Britton writes: "From my first introduction to Mehretu’s work, I was struck by its speed and multiplicity of transparent perspectives. The paintings gave the sensation of lives lived in multiple locations, the architecture of power, and the actions of people against the background of civic structures of control. And she was doing it with abstraction, but something beyond the grid of modernism. It was a generative approach, and one from which I internalized much about how painting can function. Looking at her work certainly contributed to my desire to have a painting define its own conditions within its frame and produce its own climate, rather than arranging forms based on composition. It also helped me to see the way in which signifiers could be interpreted formally so that they became abstractions, yet held their signification. The form of the signifier was shifted using scale, orientation, position, direction, and color to become a parallel iteration of the conceptual motivation for using the signifier in the first place (for example, the temporary status of architectures of power she describes using layered line drawings of transparent architectural facades)."
Alexander writes: "Working with aspects of observed landscape as his starting point, Hatton builds abstract compositions comprised of many layers of shapes and spaces -- beautiful contrasts of linear and planar dynamics laid out in juicy scumbled color. The paintings evolve and intensify through constant shifts and revisions, ultimately coalescing to a state of ecstatic presence -- a place of deep painterly integration."
Alteronce Gumby conducts an extensive oral history interview with painter Stanley Whitney.
Whitney comments: "... my big goal.[was that] I wanted to open the work up—not relying on the color, but on structure. I thought that Color Field artists were weak with their structure. And the color in those days was weak too. They used flat color right out of the jar or the tube, like Stella. But I didn’t want to give up color and touch—colors like Veronese’s or Courbet’s, or de Kooning’s sensuousness with oil paint. I was interested in how color and touch go hand in hand. The color changes with the touch—it’s a different color if you change the weight, or the amount of paint, or its viscosity. It’s much more nuanced. I was looking for a way that I could have all these things in one painting."
Goodrich writes: " Lining the black-painted walls are 11 six-foot-tall paintings, each a brushy, schematic depiction of kitchenware-laden shelves. Caught in florid strokes of black enamel paint and charcoal dust, the depicted objects have a cartoon-like life of their own. A stack of eight pans teeters, their handles pointing the same way, like sheep on a breezy day. In a tall bottle, fish radiate about a single point, as if fixing their gaze on an adjacent container. In another painting, goblets arrayed on five shelves shift through various states, as if posing in an evolution chart. The artist explains how the charcoal dust refers to a charcoal-heated foot warmer pictured in the Vermeer painting, and how kitchen utensils and recipes speak to the relationship between server and served. But you really needn’t know this to drink in the appealingly loopy images."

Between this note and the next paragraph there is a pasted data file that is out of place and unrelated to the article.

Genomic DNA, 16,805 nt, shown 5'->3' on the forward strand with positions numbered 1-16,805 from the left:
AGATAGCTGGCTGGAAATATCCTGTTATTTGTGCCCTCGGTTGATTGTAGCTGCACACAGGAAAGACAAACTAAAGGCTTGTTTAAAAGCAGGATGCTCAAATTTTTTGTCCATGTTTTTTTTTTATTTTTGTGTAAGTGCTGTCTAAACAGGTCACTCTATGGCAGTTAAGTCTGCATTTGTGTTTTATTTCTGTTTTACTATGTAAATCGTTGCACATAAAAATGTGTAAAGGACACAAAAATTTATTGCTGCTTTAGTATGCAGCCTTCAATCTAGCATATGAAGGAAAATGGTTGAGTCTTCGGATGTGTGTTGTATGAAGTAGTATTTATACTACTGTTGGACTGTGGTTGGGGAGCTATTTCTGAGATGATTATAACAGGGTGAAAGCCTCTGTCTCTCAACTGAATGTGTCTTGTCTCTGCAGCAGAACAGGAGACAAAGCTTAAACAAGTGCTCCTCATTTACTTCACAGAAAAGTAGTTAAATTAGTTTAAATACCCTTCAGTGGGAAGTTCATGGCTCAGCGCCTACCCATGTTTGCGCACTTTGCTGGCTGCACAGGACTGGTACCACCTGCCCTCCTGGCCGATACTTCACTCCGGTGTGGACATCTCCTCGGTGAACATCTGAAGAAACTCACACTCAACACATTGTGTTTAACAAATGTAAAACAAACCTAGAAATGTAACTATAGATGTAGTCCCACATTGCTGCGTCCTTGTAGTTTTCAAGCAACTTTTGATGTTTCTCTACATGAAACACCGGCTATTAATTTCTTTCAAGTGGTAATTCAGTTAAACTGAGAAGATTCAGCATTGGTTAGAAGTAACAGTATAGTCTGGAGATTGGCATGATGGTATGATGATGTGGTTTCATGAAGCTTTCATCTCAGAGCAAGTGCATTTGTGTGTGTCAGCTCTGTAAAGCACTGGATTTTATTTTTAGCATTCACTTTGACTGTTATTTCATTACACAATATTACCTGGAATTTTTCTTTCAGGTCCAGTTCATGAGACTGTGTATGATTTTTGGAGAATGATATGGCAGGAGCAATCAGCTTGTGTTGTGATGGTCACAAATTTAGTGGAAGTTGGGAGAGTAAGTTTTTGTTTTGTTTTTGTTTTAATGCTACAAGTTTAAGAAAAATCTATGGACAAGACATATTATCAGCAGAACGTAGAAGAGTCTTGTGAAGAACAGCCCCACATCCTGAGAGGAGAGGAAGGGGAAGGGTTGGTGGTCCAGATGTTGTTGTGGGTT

Janet McKenzie reviews Cubism 2.0 at Hanina Fine Arts, London, on view through July 8, 2015. The show features works by André Beaudin, Étienne Béothy, Róbert Bérény, Jacques Busse, Youla (Jules) Chapoval, Serge Charchoune, Jean Chevolleau, Jean Isy De Botton, Maurice-Henri Gaudefroy, Léon Gischia, Gino Gregori, Raymond Guerrier, André Lhote, Bill Parker, Ferdinand Parpan, Jean Signovert, and Claude Venard.
McKenzie writes that the exhibition "brings together artists whose work explores the possibilities opened up by the cubists’ removal of the restriction to a single viewpoint perspective. Drawing on its own collection for Cubism 2.0, Hanina Fine Arts does not attempt to enter into the complex documentation of the movement; rather it presents 18 works by artists from France, Hungary, Russia and the US who shared the aims of cubism as applied to landscape, still-life and quotidian life."
Edited by artist Brett Baker, Painters' Table highlights writing from the painting blogosphere as it is published and serves as a platform for exploring blogs that focus primarily on the subject of painting.